Why A Toothbrush Sanitizer Is The New Hygiene Must Have

Why A Toothbrush Sanitizer?

Until I had braces I had never really thought much about my dental hygiene, I had certainly never even entertained the possibility that I might need a toothbrush sanitizer. Don't get me wrong, I brushed and flossed and visited my dentist every six months, but I wasn't fastidious in the way I am now. What changed? Getting braces.

From the very first day of my braces my orthodontist explained that good dental hygiene was crucial to preventing my teeth from getting new cavities. This meant not only brushing, but flossing after every meal. At first I found it not only arduous, but I thought it was simply unnecessary. However, after a few weeks I became accustomed to always having a perfectly clean mouth and the idea of eating and not brushing afterwards became just a little bit gross.

After I finished with my braces my standards slipped a little, but I continued to floss every single day both morning and night, the joy being that with my newly straightened teeth I could actually get the floss easily between my teeth.

I also kept up the habit of carrying my toothbrush everywhere with me in a little case.

It was around this time that I started to think about the hygiene of my toothbrush. Because it was regularly put away damp it would get a little whiffy inside its case if I didn't take it out for a while. This got me thinking.

As did the day when I noticed a housefly land on my toothbrush whilst I was in the bathroom fixing my hair. A few small things like this started to build up and play on my mind until I decided that I needed to do a little research.

Germs and Toothbrushes

It's gross when you think about it. Every day we put our toothbrushes into our mouths and use them to rub food from our teeth. We then put them into a cup or holder, small scraps of food and saliva still attached, and leave them there damp to allow germs to breed. Often other members of the household also use the cup, so that our toothbrush heads touch and share germs and bacteria between them.

Studies have shown that toothbrushes can harbour millions of germs- more than 10,000,000 bacteria on one toothbrush- germs that can actually cause coughs, colds, sore throats and swine flu as well as stomach bugs and gum disease. This is particularly the case with toothbrushes that are stored in a closed environment or in places where the ambient temperature is warm.

Another factor is that many toothbrushes are stored in rooms where there are toilets present. On flushing, toilets can spray a fine aerosol of bacteria into the air. These bacteria can then settle on surfaces and on toothbrushes. We then put those toothbrushes, toilet germs and all into our mouths and brush our teeth to make them "clean"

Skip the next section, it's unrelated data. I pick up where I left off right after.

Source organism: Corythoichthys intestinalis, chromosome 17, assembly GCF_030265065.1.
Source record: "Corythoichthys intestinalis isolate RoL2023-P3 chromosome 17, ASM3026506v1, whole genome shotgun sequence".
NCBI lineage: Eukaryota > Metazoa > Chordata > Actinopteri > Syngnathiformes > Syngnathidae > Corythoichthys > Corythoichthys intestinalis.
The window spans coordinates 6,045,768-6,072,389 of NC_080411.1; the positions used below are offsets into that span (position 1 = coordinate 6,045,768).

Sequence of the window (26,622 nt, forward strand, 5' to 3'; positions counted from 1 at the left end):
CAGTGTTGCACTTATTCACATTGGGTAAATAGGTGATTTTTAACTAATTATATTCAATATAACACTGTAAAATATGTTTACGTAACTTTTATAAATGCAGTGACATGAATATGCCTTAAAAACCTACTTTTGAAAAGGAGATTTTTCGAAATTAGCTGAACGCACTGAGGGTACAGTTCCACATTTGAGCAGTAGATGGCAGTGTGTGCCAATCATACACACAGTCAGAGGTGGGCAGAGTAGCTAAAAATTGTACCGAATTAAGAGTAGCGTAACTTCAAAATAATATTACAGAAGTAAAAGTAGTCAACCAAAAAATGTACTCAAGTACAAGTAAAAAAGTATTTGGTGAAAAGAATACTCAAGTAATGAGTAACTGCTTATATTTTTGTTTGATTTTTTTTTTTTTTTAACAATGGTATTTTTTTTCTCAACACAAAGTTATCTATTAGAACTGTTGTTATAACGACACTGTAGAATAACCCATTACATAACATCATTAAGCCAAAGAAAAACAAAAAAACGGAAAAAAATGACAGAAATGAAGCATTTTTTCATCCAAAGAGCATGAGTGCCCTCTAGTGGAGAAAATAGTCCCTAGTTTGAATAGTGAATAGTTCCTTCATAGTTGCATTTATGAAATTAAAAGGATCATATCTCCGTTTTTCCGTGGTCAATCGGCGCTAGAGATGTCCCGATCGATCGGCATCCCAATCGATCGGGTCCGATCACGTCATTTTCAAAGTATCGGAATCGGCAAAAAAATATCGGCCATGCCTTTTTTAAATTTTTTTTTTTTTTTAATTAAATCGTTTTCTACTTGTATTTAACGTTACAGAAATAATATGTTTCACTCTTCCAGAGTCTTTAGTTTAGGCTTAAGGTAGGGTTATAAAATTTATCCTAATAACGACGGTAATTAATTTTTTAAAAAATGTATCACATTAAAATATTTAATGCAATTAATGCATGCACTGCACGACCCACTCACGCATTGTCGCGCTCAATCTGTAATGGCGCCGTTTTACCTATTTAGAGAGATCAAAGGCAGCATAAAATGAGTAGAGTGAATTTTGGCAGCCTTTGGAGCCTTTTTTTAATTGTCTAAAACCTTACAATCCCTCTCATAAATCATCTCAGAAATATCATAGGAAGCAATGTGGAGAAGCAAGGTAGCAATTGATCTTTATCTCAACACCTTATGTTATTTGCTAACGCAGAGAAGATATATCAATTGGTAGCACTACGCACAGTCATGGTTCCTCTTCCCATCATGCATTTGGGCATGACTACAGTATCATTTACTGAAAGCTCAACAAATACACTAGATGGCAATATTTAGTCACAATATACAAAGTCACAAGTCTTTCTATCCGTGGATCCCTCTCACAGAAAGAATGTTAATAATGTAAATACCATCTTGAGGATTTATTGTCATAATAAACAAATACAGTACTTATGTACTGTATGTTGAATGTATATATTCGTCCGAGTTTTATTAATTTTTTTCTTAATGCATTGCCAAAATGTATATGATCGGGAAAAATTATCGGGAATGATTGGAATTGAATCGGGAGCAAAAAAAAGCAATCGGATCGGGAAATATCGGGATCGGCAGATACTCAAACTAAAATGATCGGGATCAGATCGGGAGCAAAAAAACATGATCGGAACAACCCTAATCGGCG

What Is A Toothbrush Sanitizer?

A toothbrush sanitizer is a device that stores toothbrushes and helps to eliminate the bacteria on them by as much as 99.9%. The devices work in a number of different ways- some use ultra violet light, others use a combination of steam and dry heat. Usually they can hold a number of brushes at a time so that only one sanitizer should be needed for an average family.

Some toothbrush sanitizers are used for a few minutes and then the toothbrushes are removed, others are also suitable to be used as storage devices and can keep toothbrushes germ free until the next use.

Various claims are made for the different type of toothbrush sanitizers on the market. Steam and heat sanitizer manufacturers claim that they product does a more thorough job than UV light ones as some areas are missed by the uv light. UV manufacturers claim their product is superior as it is the same system as that used in hospitals for medical equipment.

Hand Sanitizer on Amazon

Personally, I'm a huge convert to toothbrush sanitizers, but if you aren't at least follow these simple rules:

  • Store your toothbrush where it can dry quickly.
  • Rinse your toothbrush thoroughly before storage
  • Change your toothbrush regularly. The ADA recommends changing toothbrushes every 3-4 months, but bear in mind that bacteria can start to develop on toothbrushes after just one week.
  • If there are people in your household that are immunosuppressed or more vulnerable to illness take additional steps to protect their toothbrush.
  • Try not to store toothbrushes close to a toilet. If they are stored in the same room as a toilet ensure that you close the lid before flushing, every time that you flush.
  • Store toothbrushes so that the heads do not come into contact with each other.

Happy Brushing!

The Thought Of All Those Bacteria On My Toothbrush

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HerbalScience 6 years ago from Naples, Florida

What an interesting hub. While the CDC recommendations of avoiding flu and cold didn't mention this, it shows how everyone can be extra vigilant to avoid germs. Since most families' toothbrushes are kept near each other, it would be very easy to contaminate one another's toothbrush with the flu virus.

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